Paratroopers usually have a reputation for taking on the most difficult jobs, and for being the most reliable of soldiers with a strong professional approach. Even if they are rarely if ever asked to actually parachute into enemy territory, their high levels of training, equipment and motivation make them an elite in any army. However these paras from Atlantic fail to convey anything of that dash.
As with the rest of the 'modern' range, these figures are thin, poorly designed and with a minimum of detail. They also have the usual Atlantic mould marks, though this time they are often right on the front of the figure, thus ensuring the damage to their look is maximised. On our review examples this mark was more like a large lump of excess plastic, and there was a good deal of flash as well, so much work would be required to obtain the clean figures actually intended.
Surprisingly, the poses are mostly quite good, at least in intent. The man wielding a knife is quite unusual (more likely to be cutting his lines as threatening an enemy), as is the man about to throw a grappling hook. The soldier pulling in his very small parachute serves no particular purpose other than to reinforce the notion that these are indeed paratroops, but the figure jumping over some greenery is actually quite well done, and certainly not a pose we have seen elsewhere. However the actual poses have quite a toy-like property, as do many Atlantic figures, including several looking 'at the camera' rather than at what they are doing, or where their weapon is pointing.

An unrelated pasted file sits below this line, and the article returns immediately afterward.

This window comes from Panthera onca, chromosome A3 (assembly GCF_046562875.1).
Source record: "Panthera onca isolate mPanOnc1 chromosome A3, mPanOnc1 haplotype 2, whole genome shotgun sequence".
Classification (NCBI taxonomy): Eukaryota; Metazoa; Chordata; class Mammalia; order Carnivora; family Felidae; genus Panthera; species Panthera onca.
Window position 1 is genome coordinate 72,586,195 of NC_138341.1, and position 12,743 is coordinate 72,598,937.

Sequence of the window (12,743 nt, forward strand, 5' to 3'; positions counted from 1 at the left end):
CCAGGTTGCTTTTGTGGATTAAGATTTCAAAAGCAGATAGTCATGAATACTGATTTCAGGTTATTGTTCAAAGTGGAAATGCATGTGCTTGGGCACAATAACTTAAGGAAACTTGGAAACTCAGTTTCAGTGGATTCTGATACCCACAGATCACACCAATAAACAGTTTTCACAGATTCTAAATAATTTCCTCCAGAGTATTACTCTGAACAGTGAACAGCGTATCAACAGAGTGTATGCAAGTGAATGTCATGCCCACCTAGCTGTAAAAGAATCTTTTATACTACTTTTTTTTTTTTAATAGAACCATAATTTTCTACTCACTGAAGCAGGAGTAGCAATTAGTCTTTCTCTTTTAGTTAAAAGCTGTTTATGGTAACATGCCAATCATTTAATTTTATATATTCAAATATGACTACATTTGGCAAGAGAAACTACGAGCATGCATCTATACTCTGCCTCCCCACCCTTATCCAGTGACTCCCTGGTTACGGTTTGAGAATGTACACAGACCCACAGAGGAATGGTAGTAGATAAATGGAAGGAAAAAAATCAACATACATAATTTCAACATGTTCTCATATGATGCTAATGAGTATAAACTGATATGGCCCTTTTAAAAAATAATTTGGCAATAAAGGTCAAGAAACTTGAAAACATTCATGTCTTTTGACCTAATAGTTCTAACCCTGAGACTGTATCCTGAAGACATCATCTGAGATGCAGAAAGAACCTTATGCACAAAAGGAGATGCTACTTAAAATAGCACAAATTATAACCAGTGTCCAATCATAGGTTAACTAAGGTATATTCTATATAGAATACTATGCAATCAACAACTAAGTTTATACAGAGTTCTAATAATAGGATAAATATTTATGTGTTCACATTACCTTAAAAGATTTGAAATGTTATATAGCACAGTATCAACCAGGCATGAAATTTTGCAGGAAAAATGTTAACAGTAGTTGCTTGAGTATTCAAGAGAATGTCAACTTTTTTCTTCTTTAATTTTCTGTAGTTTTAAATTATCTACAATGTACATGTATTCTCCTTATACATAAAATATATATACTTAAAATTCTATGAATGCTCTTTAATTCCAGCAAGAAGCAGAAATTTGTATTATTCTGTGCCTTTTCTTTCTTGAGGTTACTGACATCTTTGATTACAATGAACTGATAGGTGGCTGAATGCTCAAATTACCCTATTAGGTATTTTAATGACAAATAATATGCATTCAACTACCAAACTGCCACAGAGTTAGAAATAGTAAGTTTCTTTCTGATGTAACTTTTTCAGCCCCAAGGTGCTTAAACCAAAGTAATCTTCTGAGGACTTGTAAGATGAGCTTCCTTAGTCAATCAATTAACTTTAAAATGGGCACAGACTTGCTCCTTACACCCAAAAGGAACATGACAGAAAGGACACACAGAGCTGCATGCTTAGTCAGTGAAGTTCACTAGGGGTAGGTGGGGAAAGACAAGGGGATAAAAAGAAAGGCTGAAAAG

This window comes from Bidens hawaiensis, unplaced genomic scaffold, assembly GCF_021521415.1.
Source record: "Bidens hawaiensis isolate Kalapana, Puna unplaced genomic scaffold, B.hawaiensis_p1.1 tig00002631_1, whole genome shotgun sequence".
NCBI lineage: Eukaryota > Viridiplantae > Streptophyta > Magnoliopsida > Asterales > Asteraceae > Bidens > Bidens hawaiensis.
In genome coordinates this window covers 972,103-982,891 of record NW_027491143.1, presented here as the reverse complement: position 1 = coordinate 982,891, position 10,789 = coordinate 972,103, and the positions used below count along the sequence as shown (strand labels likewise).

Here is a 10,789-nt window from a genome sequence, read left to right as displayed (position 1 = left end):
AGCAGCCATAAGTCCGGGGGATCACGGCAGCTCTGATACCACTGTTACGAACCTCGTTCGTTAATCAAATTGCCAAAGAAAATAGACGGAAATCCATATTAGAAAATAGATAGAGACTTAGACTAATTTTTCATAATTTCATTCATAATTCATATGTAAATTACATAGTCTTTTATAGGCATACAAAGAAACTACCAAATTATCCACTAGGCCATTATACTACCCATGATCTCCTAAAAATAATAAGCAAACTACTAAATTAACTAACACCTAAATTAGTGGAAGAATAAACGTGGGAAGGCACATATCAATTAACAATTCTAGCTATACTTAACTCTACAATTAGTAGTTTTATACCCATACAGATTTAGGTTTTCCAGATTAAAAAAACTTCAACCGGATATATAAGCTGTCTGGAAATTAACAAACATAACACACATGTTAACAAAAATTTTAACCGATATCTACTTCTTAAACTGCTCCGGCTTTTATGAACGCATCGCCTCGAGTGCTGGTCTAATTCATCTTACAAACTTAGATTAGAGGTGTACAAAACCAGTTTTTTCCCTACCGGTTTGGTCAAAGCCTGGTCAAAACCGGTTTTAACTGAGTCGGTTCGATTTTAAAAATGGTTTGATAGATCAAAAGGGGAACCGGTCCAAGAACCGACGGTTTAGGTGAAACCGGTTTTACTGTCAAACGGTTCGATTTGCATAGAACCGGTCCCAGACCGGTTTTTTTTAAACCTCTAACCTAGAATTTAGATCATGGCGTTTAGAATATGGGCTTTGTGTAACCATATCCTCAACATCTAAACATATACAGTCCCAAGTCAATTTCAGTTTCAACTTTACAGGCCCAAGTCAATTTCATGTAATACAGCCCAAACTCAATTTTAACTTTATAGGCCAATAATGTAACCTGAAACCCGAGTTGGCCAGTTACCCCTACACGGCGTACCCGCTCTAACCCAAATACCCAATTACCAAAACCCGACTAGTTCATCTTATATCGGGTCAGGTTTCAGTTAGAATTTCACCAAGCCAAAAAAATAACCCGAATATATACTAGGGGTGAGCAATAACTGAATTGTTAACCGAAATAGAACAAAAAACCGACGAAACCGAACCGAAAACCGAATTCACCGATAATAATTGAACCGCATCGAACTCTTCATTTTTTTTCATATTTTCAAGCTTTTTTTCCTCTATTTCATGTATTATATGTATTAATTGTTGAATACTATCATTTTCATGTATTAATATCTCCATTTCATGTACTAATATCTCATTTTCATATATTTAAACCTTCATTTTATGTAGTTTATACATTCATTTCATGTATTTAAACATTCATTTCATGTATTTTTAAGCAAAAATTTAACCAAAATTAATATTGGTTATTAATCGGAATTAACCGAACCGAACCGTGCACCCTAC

On the subject of accuracy we cannot really comment. The figures bear little resemblance to the illustration on the box, which looks very much like US paratroops of World War II vintage, but assuming the figures are supposed to be Italian (or more likely generic US/Western European)) we could not obtain sufficient information on this era to form an opinion. Many of the men seem to have their still-packed reserve parachute on their chests despite being in combat - not a very likely scenario as it would impede their actions. Overall these figures are of passing interest only, and are far too toy-like to provide much for the serious modeller today.